3. Week 03: Raft, FLP, CAP, and Byzantine Fault Tolerance¶

3.1. Alternative Consensus Protocols: Raft¶

Another frequently levelled critique of Paxos is that its architecture is a poor one for building practical systems; this is another consequence of the single-decree decomposition. For example, there is little benefit to choosing a collection of log entries independently and then melding them into a sequential log; this just adds complexity. It is simpler and more efficient to design a system around a log, where new entries are appended sequentially in a constrained order.

As an alternative design, scoped around log, a Raft consensus protocol has been proposed.

Check out the original paper on Raft entitled In Search of an Understandable Consensus Algorithm. I suggest, before reading the paper, you first check out this video on Raft, and try Raft Visualisation. Also, the slides on Raft are very helpful.

Highlights

• Raft achieves consistency through bounded delays and the “heartbeat” mechanism
• Split vote when choosing the leader is achieved by simiply timing-out in a current round and proceeding to the next one.
• The protocol deals with inconsistencies (missing and extraneous entries) by making the leader override the log of the followers, assuming its own log is always correct.
• Leader candidates with the stale log simply don’t get elected.

3.2. FLP Theorem¶

The FLP theorem states that in an asynchronous network where messages may be delayed but not lost, there is no consensus algorithm that is guaranteed to terminate in every execution for all starting conditions, if at least one node may experience failure.

The paper by Fisher, Lynch, and Paterson (hence the name) provides the formal statement of this result and its (very elegant) proof.

Highlights:

• The formulation in a paper is somewhat misleading: “No completely asynchronous consensus protocol can tolerate even a single unannounced process death.” We’ll discuss below what in fact the FLP result is about (not that).

• The proof builds on three lemmas:

• Lemma 1: Diamond property of disjoint configurations
• Lemma 2: Existence of a bivalent state
• Lemma 3: “Preservation”: from a bivalent state, on can always come to another bivalent state (by delaying the message that would bring the system to a univalent state).

Altogether, this means that we can be in a bivalent state infinitely.

• Key idea of Lemma 3: a bivalent system can be forced to do some work and yet remain in a bivalent state. We can “pump” this to generate indefinite runs that never decide. Interesting insight: no failures actually occur (just delays). FLP attacks a faulttolerant protocol using fault-free runs!

• Intuition behind this result:

• Think of a real system trying to agree on something in which process p plays a key role.
• But the system is fault-tolerant: if p crashes it adapts and moves on. This is a crucial part for the proof of Lemma 2: even without once process we should be able to run the protocol.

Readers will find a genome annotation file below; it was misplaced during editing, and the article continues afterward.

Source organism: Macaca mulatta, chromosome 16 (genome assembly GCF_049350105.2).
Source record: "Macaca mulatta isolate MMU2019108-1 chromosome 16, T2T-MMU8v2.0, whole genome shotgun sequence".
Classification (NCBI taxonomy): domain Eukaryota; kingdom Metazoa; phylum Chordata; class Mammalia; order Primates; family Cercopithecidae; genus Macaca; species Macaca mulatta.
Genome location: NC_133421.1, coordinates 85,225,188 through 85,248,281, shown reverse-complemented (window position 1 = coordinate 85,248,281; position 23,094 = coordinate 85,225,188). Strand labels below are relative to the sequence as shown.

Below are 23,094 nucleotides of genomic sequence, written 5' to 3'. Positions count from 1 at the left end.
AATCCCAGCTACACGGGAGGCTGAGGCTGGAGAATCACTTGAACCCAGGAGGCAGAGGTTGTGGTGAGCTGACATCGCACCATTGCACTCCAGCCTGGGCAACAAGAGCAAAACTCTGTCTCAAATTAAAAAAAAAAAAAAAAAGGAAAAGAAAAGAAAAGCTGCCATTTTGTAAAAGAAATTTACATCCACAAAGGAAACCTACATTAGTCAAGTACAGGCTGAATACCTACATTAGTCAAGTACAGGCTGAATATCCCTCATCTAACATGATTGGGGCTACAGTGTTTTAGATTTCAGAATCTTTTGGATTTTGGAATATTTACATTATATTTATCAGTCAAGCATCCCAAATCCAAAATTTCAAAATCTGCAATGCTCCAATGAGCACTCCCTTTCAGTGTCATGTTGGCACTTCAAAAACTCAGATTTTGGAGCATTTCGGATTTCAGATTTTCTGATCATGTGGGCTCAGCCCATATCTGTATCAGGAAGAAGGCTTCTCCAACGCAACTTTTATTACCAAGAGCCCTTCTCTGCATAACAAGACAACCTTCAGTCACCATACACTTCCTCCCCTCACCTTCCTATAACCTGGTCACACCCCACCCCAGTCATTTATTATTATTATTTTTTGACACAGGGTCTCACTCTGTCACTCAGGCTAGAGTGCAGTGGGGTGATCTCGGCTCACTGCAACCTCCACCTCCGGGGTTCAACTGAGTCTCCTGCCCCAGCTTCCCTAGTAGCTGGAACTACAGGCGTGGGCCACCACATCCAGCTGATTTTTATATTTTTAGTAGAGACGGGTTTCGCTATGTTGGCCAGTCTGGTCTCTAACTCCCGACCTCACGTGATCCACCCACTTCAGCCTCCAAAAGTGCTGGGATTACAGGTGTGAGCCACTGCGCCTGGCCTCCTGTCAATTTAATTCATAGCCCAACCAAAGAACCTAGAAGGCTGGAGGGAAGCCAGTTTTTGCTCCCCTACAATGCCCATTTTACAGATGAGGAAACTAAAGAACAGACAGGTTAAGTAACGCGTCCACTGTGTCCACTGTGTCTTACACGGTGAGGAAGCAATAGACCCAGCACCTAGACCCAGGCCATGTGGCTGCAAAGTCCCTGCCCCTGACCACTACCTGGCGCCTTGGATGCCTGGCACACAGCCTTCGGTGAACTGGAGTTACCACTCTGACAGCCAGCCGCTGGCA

• In Lemma 3, the proof “tricks” the system into treating p as if it had failed, but then lets p resume execution and “rejoin”.
• This takes time and no real progress occurs.
• But what did “impossibility” mean?

• In formal proofs, an algorithm is totally correct if (a) it computes the right thing and (b) it always terminates.
• When we say something is possible, we mean “there is a totally correct algorithm” solving the problem.
• FLP proves that any fault-tolerant algorithm solving consensus has runs that never terminate. These runs are extremely unlikely. Yet, they imply that we can’t find a totally correct solution.
• “Consensus is impossible” thus means “consensus is not always possible”.

3.3. The CAP Theorem and its variants¶

The CAP theorem states that in an asynchronous network where messages may be lost, it is impossible to implement a sequentially consistent atomic read/write register that responds eventually to every request under every pattern of message loss.

The result is described formally in this manuscript by Gilbert and Lynch.

Fun fact: Seth Gilbert is currently an associate professor at NUS School of Computing.

Highlights:

• What is what in CAP?
• Consistency: Sequential consistency (a data item behaves as if there is one copy)
• Availability: Node failures do not prevent survivors from continuing to operate
• Partition-tolerance: The system continues to operate despite network partitions
• CAP Theorem says that “A distributed system can satisfy any two of these guarantees at the same time but not all three”.

This paper generalises the idea CAP result for more realistic applications that, in a normal (non-partitioned case) must choose between consistency and latency.

Highlights:

• Partitions are rare, and there is no need to sacrifice consistency all the time. One needs to decide what to keep (A or C) in the case if a partition occurs.
• A more interesting choice is what to prioritise under the normal operation: consistency or latency? PACELC provides a framework for stating this choice.
• Different consistency/latency trade-offs appear due to the choice of a replication strategy.

3.4. Byzantine Generals Problem¶

The seminal paper by Lamport, Shostak and Pease addresses the problem of reaching the consensus in an environment where some participants can send faulty messages, so called Byzantine Generals Problem (BGP). The main results are summarised in the following slides used in the lecture: